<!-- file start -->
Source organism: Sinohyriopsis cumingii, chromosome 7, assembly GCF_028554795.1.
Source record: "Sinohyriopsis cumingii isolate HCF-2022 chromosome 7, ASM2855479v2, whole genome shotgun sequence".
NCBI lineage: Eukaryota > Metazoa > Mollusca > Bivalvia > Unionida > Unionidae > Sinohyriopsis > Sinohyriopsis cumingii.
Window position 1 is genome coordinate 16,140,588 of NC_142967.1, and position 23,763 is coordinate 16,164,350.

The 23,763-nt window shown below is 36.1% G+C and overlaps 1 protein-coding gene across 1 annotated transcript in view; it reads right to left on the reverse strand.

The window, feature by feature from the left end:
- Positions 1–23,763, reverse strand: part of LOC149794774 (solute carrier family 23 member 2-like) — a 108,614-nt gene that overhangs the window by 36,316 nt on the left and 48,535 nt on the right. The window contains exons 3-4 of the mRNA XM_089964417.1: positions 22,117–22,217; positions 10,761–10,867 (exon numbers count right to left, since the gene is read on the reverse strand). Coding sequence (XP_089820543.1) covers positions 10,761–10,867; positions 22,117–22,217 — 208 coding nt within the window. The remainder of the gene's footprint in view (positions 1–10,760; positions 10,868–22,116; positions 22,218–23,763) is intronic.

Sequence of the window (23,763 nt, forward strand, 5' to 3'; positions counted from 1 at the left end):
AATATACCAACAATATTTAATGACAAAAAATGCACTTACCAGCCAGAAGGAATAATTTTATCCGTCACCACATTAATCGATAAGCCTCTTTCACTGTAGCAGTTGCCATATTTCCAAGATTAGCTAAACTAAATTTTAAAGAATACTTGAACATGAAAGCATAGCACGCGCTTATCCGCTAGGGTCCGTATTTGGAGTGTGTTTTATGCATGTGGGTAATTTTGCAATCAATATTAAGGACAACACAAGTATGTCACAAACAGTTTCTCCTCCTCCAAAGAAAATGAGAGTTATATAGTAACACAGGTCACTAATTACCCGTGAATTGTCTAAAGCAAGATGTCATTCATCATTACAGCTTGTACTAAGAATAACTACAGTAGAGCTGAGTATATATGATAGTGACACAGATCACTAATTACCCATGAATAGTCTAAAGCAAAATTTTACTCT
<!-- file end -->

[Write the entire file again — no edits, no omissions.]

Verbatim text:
Source organism: Sinohyriopsis cumingii, chromosome 7, assembly GCF_028554795.1.
Source record: "Sinohyriopsis cumingii isolate HCF-2022 chromosome 7, ASM2855479v2, whole genome shotgun sequence".
NCBI lineage: Eukaryota > Metazoa > Mollusca > Bivalvia > Unionida > Unionidae > Sinohyriopsis > Sinohyriopsis cumingii.
Window position 1 is genome coordinate 16,140,588 of NC_142967.1, and position 23,763 is coordinate 16,164,350.

The 23,763-nt window shown below is 36.1% G+C and overlaps 1 protein-coding gene across 1 annotated transcript in view; it reads right to left on the reverse strand.

The window, feature by feature from the left end:
- Positions 1–23,763, reverse strand: part of LOC149794774 (solute carrier family 23 member 2-like) — a 108,614-nt gene that overhangs the window by 36,316 nt on the left and 48,535 nt on the right. The window contains exons 3-4 of the mRNA XM_089964417.1: positions 22,117–22,217; positions 10,761–10,867 (exon numbers count right to left, since the gene is read on the reverse strand). Coding sequence (XP_089820543.1) covers positions 10,761–10,867; positions 22,117–22,217 — 208 coding nt within the window. The remainder of the gene's footprint in view (positions 1–10,760; positions 10,868–22,116; positions 22,218–23,763) is intronic.

Sequence of the window (23,763 nt, forward strand, 5' to 3'; positions counted from 1 at the left end):
AATATACCAACAATATTTAATGACAAAAAATGCACTTACCAGCCAGAAGGAATAATTTTATCCGTCACCACATTAATCGATAAGCCTCTTTCACTGTAGCAGTTGCCATATTTCCAAGATTAGCTAAACTAAATTTTAAAGAATACTTGAACATGAAAGCATAGCACGCGCTTATCCGCTAGGGTCCGTATTTGGAGTGTGTTTTATGCATGTGGGTAATTTTGCAATCAATATTAAGGACAACACAAGTATGTCACAAACAGTTTCTCCTCCTCCAAAGAAAATGAGAGTTATATAGTAACACAGGTCACTAATTACCCGTGAATTGTCTAAAGCAAGATGTCATTCATCATTACAGCTTGTACTAAGAATAACTACAGTAGAGCTGAGTATATATGATAGTGACACAGATCACTAATTACCCATGAATAGTCTAAAGCAAAATTTTACTCT